Facebook CEO Mark Zuckerberg took responsibility for the social network’s “huge mistake” in the wake of the Cambridge Analytica data scandal and the platform’s role in Russia’s disinformation campaign during the 2016 U.S. presidential election.
During a wide-ranging phone conversation on Wednesday with the press in advance of his testimony on Capitol Hill next week, the embattled chief executive told reporters that he accepted blame for the data scandal that put the personal information of up to 87 million users in the hands of a data-mining firm connected to the Trump campaign.
Fallout from the incident has prompted a #DeleteFacebook push among users, angered advertisers and led the Federal Trade Commission to open up an investigation into the company’s practices to determine if it violated a consent decree that was signed in 2011.
“I think we need to take a broader view of our responsibility. We’re not just building tools, but we need to take full responsibility for the outcome and how people use those tools as well,” Zuckerberg said.
Despite the fact that almost $80 billion has been wiped from the network’s market value since the scandal broke, Zuckerberg said that no one has been fired and told reporters that he was unaware of any efforts by the company’s board to ask him to step down. If the board made such a decision, they would likely face a challenge since Zuckerberg is the company’s controlling shareholder.
“It’s clear now that we didn’t do enough. We didn’t focus enough on preventing abuse and thinking through how people could use these tools to do harm as well,” Zuckerberg told reporters. “That goes for fake news, foreign interference in elections, hate speech, in addition to developers and data privacy. We didn’t take a broad enough view of what our responsibility is, and that was a huge mistake. It was my mistake.”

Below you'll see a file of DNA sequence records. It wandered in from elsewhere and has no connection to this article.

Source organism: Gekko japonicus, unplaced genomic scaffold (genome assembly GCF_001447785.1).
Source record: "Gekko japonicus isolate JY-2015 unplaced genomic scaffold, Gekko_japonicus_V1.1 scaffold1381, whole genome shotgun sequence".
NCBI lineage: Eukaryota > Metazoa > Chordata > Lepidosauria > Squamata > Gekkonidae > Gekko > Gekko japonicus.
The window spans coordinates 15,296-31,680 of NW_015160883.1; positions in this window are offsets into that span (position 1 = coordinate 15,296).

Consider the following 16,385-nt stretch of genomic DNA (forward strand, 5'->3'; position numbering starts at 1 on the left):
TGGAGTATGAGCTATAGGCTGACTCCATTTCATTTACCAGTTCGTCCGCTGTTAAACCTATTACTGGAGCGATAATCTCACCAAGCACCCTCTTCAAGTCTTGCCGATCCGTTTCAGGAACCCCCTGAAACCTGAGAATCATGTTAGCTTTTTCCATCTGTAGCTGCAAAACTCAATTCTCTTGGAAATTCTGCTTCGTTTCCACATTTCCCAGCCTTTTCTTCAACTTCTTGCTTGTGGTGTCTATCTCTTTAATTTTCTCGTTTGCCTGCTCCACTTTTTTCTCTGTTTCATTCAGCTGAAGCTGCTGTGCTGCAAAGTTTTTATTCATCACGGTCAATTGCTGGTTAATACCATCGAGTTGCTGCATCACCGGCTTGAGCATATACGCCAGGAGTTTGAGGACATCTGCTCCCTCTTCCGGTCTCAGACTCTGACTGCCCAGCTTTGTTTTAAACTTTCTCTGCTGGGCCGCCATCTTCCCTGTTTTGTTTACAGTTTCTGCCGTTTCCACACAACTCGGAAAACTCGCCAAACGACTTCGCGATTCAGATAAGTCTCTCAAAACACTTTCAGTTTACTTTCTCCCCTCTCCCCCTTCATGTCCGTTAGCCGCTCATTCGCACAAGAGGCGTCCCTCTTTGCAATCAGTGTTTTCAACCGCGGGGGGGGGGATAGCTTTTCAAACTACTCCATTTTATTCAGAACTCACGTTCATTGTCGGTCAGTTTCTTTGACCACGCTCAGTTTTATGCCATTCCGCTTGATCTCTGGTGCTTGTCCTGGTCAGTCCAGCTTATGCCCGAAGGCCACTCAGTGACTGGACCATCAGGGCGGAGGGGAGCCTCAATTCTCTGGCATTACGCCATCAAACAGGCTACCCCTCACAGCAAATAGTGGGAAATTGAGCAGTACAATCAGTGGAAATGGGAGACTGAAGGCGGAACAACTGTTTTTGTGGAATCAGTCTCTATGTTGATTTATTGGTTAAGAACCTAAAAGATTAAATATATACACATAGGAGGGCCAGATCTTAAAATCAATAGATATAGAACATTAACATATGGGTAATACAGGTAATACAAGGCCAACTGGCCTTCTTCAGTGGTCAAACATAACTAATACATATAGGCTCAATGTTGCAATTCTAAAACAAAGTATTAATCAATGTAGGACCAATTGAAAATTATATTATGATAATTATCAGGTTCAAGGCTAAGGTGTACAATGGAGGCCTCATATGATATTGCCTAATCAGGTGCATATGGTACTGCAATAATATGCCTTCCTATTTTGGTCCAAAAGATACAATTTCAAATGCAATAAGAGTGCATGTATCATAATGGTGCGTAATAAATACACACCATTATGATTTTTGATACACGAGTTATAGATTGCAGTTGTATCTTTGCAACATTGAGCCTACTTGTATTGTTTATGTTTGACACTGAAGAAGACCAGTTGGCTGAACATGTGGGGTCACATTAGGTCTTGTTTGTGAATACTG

Facebook’s new estimate of 87 million users impacted is significantly higher than the figure released by U.K.-based Cambridge Analytica, which puts the number at 30 million profiles, and it may be difficult to determine exactly how many of the platform’s 2 billion monthly users had their data extracted.
“When you’re building something like Facebook that is unprecedented in the world, there are going to be things that you mess up,” Zuckerberg said. “I’m not looking to throw anyone else under the bus for mistakes that we made here.”
Zuckerberg also took back his November 2016 comments that dismissed the idea of fake news impacting the U.S. presidential election as “crazy.”
“I clearly made a mistake by just dismissing fake news as ‘crazy’— as having an impact,” said Zuckerberg. “This is clearly a problem that requires careful work, and since then we’ve done a lot to fight the spread of disinformation on Facebook from working with fact checkers to making it so that we’re trying to promote and work with broadly trusted news sources.”
A growing chorus of lawmakers and outside observers have called for a full accounting of how the social network harnesses and protects the massive amount of data provided by its users—many of whom don’t give it second thought as they push ‘like,’ post a photograph, join a group or sign up for an event on Facebook.
Cambridge Analytica, which has been banned from the platform, maintains that it deleted the data when Facebook requested that it do so.